Walking uphill from the house to the cemetery we become part of a centrifugal force in which groups of families large and small join together from branching streets, magnetised toward the town cemetery on foot. Men, women and children fill the streets, their arms spilling over with tangerine and umber tipped flor de muertos, the flower of the dead and what we know more commonly to be marigolds. They bring handfuls of thin candles and carry simply sculpted clay copal burners with red-hot coals. We pass by street vendors selling bellas (votive candles) and small packets of the treasured copal incense pellets. Bundles of handmade candles in sunny orange and white hang en mass by their long, uncut wicks. On the ground, great big plastic buckets hold bunches of fresh flowers, the colour of warmth and sun, a colour that would seep into ones pores, warming the soul and healing all ills. You see i have long since dreamed of being a part of these hallowed celebrations and tonight my opportunity has arrived, only it is even more momentous to be here with Graciela and her family than elsewhere observing from a distance. Welcome The Day of the Dead
We arrive at the entrance to the cemetery with Graciela and Telma at 8pm and are met by throngs of locals chatting, laughing and making their way around the gravesites in small factions. A marimba band is plugged into an enormous set of speakers and their music fills the night air, children run over and around gravesites with happy abandon- the mood is jovial.
The day has been spent tenderly reviving each gravesite. Family members lovingly repaint niches and cement crosses in bright colours and turn fresh mounds of soil, caring for each precious rectangle of earth as though their loved ones had passed only yesterday. As irony would have it we stopped to take in the site of an elderly woman who had passed only fifteen days ago and another where a father and his very young son lay beside each other, their deaths only months apart. I was interested to find that we would stop at the gravesites of complete strangers as well, which was something everyone else seemed to be doing too. This was a time to honour all of the dead and not simply ones own. Each mound of soil is carpeted with a glossy layer of fresh pine needles, deep green in colour and more is tossed down throughout the night. Leafy wreaths punctuated with brilliant flowers hang from crosses that bear the names of loved ones. Chris being the tallest in this cemetery and likely in San Juan too, helps a little local woman to hang a wreath from a third tier grave.
We weave our way through a maze of crosses and candles, stopping with the family (now joined by a large number of Diego’s relatives) to pay respect to an endless list of deceased grandparents, uncles, aunts, cousins, fathers and mothers, brothers, sisters, generations of deeply loved relatives being honoured here and invited back on this sacred night of the dead. Slowly we are making our way to the top end of the cemetery to the stacked concrete gravesites. On our way we pass a mariachi band that has gathered at one of the graves surrounded by family and friends. We enter into a lane no wider than a meter and tightly packed with locals. It is built up four or five levels high on either side with stacked concrete recesses, the one at our feet belongs to Graciela’s daughter who died at fourteen years old.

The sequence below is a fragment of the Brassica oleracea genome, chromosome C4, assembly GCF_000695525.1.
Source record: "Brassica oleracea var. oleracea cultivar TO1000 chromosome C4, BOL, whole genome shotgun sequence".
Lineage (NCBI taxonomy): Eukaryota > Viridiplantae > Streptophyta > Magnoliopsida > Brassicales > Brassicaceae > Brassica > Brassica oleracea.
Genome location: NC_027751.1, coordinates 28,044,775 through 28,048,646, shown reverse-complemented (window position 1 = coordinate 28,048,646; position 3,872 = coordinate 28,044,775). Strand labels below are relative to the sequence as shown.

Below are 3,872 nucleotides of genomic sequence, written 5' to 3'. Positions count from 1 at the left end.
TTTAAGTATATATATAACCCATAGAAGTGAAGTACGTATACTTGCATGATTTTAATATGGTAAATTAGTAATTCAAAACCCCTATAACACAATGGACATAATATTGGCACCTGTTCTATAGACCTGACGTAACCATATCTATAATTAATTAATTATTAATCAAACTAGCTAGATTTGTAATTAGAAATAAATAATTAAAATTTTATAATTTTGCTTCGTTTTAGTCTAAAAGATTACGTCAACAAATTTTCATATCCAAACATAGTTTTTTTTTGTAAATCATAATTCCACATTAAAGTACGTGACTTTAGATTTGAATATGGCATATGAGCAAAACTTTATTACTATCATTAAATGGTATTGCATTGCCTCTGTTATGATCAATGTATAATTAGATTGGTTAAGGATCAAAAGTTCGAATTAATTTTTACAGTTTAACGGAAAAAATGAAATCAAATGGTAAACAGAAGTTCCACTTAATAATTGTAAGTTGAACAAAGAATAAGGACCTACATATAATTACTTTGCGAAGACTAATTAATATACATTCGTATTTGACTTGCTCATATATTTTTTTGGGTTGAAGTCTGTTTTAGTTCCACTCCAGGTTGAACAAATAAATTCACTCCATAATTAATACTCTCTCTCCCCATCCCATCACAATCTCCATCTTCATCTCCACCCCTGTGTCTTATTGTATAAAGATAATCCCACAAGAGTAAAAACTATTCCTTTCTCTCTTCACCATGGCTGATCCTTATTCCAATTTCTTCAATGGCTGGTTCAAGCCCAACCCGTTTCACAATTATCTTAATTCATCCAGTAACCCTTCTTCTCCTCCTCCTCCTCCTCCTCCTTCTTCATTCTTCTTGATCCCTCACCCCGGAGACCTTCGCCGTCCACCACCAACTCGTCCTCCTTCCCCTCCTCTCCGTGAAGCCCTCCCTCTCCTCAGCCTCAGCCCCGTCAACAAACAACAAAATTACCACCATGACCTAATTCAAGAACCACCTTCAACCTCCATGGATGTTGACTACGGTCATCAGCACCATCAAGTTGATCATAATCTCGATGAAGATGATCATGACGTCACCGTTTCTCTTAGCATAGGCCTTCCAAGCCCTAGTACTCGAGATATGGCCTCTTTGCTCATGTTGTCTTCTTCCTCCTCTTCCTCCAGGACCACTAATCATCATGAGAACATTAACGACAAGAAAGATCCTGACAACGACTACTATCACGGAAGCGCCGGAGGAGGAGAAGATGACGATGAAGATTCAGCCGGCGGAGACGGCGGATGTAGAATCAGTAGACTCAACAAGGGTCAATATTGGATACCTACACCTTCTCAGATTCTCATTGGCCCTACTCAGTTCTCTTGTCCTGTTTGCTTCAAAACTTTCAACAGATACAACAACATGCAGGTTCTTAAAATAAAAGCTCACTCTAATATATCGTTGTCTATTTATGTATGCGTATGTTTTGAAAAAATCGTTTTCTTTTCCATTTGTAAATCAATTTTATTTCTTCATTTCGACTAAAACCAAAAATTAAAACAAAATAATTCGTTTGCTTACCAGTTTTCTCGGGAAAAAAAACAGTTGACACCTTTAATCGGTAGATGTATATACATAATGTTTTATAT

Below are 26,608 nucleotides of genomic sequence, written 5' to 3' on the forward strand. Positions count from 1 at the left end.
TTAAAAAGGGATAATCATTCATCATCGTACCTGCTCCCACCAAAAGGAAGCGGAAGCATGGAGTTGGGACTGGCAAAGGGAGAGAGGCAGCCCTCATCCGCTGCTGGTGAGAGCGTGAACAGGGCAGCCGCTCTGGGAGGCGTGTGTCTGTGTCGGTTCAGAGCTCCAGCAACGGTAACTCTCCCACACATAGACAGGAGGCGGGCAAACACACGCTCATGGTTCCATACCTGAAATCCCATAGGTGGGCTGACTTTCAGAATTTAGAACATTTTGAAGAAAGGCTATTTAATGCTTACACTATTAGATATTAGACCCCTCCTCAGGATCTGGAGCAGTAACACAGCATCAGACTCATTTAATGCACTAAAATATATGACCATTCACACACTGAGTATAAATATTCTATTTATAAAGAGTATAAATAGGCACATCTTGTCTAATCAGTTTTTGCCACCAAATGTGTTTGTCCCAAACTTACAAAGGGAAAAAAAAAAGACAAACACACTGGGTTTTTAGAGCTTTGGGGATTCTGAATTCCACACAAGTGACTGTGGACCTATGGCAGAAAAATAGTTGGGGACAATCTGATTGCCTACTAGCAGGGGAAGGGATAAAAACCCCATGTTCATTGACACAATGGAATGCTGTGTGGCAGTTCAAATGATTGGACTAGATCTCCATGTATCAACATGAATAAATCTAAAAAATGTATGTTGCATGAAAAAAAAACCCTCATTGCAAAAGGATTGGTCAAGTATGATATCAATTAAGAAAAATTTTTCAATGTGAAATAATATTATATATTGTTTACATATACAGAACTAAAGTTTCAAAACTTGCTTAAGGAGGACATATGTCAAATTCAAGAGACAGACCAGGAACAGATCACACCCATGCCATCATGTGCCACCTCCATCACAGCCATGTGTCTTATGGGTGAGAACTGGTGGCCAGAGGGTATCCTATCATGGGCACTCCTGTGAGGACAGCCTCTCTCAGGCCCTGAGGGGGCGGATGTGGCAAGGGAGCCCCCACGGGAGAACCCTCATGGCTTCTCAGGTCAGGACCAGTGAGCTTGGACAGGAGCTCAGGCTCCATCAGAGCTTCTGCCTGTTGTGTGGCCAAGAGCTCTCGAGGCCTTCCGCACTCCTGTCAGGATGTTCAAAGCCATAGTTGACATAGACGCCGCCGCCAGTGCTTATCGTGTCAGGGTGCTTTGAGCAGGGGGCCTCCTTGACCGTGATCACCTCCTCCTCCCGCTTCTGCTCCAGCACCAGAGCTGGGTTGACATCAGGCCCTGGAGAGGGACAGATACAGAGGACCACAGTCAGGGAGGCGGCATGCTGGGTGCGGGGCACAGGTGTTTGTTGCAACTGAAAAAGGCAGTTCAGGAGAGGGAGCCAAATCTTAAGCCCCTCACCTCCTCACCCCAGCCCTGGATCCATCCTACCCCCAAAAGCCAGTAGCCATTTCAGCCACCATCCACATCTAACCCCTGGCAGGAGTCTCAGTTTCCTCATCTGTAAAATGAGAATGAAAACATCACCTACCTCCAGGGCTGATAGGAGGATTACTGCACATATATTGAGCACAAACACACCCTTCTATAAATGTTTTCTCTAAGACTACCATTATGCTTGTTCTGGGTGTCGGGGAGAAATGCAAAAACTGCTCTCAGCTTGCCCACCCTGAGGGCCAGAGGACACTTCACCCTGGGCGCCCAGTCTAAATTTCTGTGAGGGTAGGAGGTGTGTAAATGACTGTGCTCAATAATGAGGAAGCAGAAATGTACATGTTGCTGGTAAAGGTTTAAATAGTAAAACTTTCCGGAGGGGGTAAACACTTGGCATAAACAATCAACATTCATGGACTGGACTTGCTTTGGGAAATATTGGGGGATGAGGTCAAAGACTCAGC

She has prepared buckets of fresh blooms, flor de muertos in piercing shades of orange and red and white calla lilies which now adorn the freshly repainted niche. Glass votives throw off a warm glow in the shadows and little orange candles are carefully stuck down and lit by Graciela. She takes the clay copal burner from Chris who has been carrying it and drops a few more opaque pellets of copal onto the blistering hot coals. Heavily scented smoke instantly bellows out surrounding us in a cloud of sweet perfume, I inhale its aroma feeling that i cannot get enough of it. She swings the burner back and forth leaving trails of white smoke which hang in the cold night air before setting it down alongside the candles and flowers. So compelling is this private ritual for a loved one who is no longer, Chris and i silently observe her prayers and blessings from behind, blessed to be included in this never-to-be-repeated slice in time.
Time marches on, the cold night air sets into the cemetery as Todos Santos (All Saints day) gives way to El Dia de los Muertos. Tonight has brought a deeper level of understanding not only for our family but for the time-honoured tradition of El Dia de los Muertos, celebrating the lives of those who have passed and cherishing the memories they leave behind. The cemetery is alive with love and happiness. We depart at 11pm, returning again at 4:40am the following day and 4pm one last time.
Our time with this family has come to a close and we are deeply sad to say our goodbyes. Graciela walked us to our chicken bus and, in a flurry of activity we were gone from their lives. I waved back at her from the bus window with tears in my eyes and off we drove up, up and away from Lago Atitlan. I will never forget her smile or Diego’s enthusiastic ¨waaaaaaaaaaaaooooooow¨ in English with a very ‘wow’ head roll to boot. The smell of wood smoke and the rhythmic clap-clapping of hands shaping tortillas will forever take me back to this magical time in our lives and this wonderful family who gave so much to us. For a moment we weren’t the alien foreigners looking in on life but a part of life with a Mayan family in Guatemala. I would do it again in a heartbeat but i fear we may not be so lucky next time.
For the full San Juan la Laguna album: